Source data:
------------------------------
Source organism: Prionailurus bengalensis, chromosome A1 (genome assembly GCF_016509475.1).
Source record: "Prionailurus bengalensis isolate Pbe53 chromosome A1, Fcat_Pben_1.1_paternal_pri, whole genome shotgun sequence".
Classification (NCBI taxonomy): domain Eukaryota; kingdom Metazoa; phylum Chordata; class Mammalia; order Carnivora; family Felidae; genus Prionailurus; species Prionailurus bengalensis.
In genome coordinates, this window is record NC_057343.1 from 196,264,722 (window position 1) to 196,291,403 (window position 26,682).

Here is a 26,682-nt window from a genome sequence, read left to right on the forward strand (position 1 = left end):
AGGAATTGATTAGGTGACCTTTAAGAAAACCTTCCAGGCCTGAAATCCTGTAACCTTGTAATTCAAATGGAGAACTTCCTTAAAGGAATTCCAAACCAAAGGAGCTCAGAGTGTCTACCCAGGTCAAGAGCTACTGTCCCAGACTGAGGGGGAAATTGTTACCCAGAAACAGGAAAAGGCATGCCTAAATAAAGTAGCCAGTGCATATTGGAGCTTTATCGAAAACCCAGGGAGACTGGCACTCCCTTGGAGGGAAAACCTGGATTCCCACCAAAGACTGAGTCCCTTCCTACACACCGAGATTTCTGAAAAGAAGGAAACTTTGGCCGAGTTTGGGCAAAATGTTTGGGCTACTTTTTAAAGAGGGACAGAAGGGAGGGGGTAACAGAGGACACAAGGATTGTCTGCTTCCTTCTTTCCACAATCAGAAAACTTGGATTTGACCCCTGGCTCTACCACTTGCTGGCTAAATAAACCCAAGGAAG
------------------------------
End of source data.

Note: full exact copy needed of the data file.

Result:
Source organism: Prionailurus bengalensis, chromosome A1 (genome assembly GCF_016509475.1).
Source record: "Prionailurus bengalensis isolate Pbe53 chromosome A1, Fcat_Pben_1.1_paternal_pri, whole genome shotgun sequence".
Classification (NCBI taxonomy): domain Eukaryota; kingdom Metazoa; phylum Chordata; class Mammalia; order Carnivora; family Felidae; genus Prionailurus; species Prionailurus bengalensis.
In genome coordinates, this window is record NC_057343.1 from 196,264,722 (window position 1) to 196,291,403 (window position 26,682).

Here is a 26,682-nt window from a genome sequence, read left to right on the forward strand (position 1 = left end):
AGGAATTGATTAGGTGACCTTTAAGAAAACCTTCCAGGCCTGAAATCCTGTAACCTTGTAATTCAAATGGAGAACTTCCTTAAAGGAATTCCAAACCAAAGGAGCTCAGAGTGTCTACCCAGGTCAAGAGCTACTGTCCCAGACTGAGGGGGAAATTGTTACCCAGAAACAGGAAAAGGCATGCCTAAATAAAGTAGCCAGTGCATATTGGAGCTTTATCGAAAACCCAGGGAGACTGGCACTCCCTTGGAGGGAAAACCTGGATTCCCACCAAAGACTGAGTCCCTTCCTACACACCGAGATTTCTGAAAAGAAGGAAACTTTGGCCGAGTTTGGGCAAAATGTTTGGGCTACTTTTTAAAGAGGGACAGAAGGGAGGGGGTAACAGAGGACACAAGGATTGTCTGCTTCCTTCTTTCCACAATCAGAAAACTTGGATTTGACCCCTGGCTCTACCACTTGCTGGCTAAATAAACCCAAGGAAG